Reaching those who shut out the world

Rabbi Elizabeth Hersh received a B.A. from Skidmore College and was ordained as a Rabbi from Hebrew Union College-Jewish Institute of Religion. She is fortunate to be involved in so many facets of the community including serving as the chaplain for JF&CS and an instructor for CAJE. This will be her fifth year serving as the visiting Rabbi in Decatur, Ill. She has also served congregations in both Sydney and Perth, Australia. When not writing her weekly BLOGS, she can be found running marathons.


Everyone was in such a good mood today. It is Monday, yet, people were smiling and friendly. No doubt, it was because the weather was so comfortable. It has been a challenging summer. Going for stretches like we did with the thermostat reading over 100 was really tough. I blamed the weather for my lethargic feelings and general lack of energy. It was too hot.

Today I walked into a facility and saw a dozen or more residents sitting outside enjoying fresh air and sunshine without the risk of the heat. People were smiling and laughing.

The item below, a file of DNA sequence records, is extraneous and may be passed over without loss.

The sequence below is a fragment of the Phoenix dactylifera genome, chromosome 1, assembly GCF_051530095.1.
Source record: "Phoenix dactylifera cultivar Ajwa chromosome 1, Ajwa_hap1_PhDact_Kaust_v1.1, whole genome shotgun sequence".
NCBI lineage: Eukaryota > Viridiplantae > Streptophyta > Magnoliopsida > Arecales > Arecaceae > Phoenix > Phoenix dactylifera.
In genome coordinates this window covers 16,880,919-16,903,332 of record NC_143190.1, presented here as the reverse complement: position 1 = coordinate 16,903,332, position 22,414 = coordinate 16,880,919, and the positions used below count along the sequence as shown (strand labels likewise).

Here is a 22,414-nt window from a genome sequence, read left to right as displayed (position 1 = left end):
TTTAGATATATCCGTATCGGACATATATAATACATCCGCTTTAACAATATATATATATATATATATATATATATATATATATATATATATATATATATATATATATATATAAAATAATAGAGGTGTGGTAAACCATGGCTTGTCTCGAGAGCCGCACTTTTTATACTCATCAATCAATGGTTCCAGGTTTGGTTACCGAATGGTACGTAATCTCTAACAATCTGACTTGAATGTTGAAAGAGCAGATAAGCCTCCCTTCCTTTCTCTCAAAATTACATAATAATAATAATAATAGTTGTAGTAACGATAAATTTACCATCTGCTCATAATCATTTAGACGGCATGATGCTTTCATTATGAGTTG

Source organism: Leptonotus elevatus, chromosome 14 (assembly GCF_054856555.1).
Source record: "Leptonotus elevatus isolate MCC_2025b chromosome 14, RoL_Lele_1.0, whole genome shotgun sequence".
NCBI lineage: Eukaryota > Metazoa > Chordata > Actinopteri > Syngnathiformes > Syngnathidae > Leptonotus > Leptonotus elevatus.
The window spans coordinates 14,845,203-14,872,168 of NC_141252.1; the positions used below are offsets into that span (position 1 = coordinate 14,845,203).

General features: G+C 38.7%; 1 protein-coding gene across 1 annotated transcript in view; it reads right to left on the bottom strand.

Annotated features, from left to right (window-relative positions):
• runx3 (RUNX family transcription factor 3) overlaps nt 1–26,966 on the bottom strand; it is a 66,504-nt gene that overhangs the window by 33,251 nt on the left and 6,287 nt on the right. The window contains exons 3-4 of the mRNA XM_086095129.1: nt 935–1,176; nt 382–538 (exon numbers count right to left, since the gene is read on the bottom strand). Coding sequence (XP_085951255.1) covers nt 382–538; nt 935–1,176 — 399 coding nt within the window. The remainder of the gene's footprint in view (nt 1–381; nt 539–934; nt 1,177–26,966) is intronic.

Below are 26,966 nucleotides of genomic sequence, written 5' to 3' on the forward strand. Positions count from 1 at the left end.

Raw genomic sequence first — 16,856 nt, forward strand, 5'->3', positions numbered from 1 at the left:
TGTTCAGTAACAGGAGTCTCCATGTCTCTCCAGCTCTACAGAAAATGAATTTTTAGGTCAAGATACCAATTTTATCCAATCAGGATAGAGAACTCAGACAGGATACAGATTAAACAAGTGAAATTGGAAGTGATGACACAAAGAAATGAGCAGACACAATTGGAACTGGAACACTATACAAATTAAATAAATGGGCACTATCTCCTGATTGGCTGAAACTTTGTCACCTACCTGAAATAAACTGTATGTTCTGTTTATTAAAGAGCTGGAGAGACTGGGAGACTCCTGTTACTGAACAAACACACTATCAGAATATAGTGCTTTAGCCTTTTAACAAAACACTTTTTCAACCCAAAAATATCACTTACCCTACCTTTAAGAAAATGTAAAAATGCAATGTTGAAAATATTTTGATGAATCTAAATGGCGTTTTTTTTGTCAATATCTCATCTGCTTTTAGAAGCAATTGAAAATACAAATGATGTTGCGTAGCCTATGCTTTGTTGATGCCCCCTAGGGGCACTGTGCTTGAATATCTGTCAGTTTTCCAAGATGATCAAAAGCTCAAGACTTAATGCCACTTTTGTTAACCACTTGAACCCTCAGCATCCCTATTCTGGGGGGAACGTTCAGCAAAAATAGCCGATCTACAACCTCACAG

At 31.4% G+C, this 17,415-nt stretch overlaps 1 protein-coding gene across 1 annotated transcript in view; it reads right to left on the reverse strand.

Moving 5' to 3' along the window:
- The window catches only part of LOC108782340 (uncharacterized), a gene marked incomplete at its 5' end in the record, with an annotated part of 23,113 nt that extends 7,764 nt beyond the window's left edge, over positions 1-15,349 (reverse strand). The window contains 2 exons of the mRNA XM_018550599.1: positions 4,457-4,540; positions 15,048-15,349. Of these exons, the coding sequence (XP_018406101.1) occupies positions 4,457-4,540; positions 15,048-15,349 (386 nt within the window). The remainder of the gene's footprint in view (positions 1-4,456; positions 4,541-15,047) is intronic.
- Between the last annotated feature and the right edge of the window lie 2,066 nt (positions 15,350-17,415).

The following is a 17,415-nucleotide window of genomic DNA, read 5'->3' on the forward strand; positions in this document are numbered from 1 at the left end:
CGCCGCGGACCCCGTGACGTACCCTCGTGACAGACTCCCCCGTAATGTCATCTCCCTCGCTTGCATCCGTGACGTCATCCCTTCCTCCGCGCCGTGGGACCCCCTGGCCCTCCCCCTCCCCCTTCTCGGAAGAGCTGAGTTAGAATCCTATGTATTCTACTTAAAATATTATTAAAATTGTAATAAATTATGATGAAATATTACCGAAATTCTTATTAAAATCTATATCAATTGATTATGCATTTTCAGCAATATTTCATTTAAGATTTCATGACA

Except for one gentleman I know who refuses to leave his room. With the exceptions of meals, he sits in a dark room all day. Sometimes the television is on for background noise. It does not matter though. I never think he is even watching it.

Today one of our volunteers from JF&CS spoke to him about getting out a couple of times a day. By the end of the visit, the resident had given his word he would wheel himself around and even venture outside. Taking this conversation one step farther, the volunteer asked the resident about coming to the erev Rosh Hashanah service he would be conducting. It took some back and forth discussion about the importance of community but as the volunteer was leaving, the resident asked if he could borrow a yarmulke.

As I listened to the story I had tears in my eyes. We all need someone who cares, someone who expects us to be at a certain place at a particular time. We all need to know we matter. We all need to know we will be missed if we do not leave the room.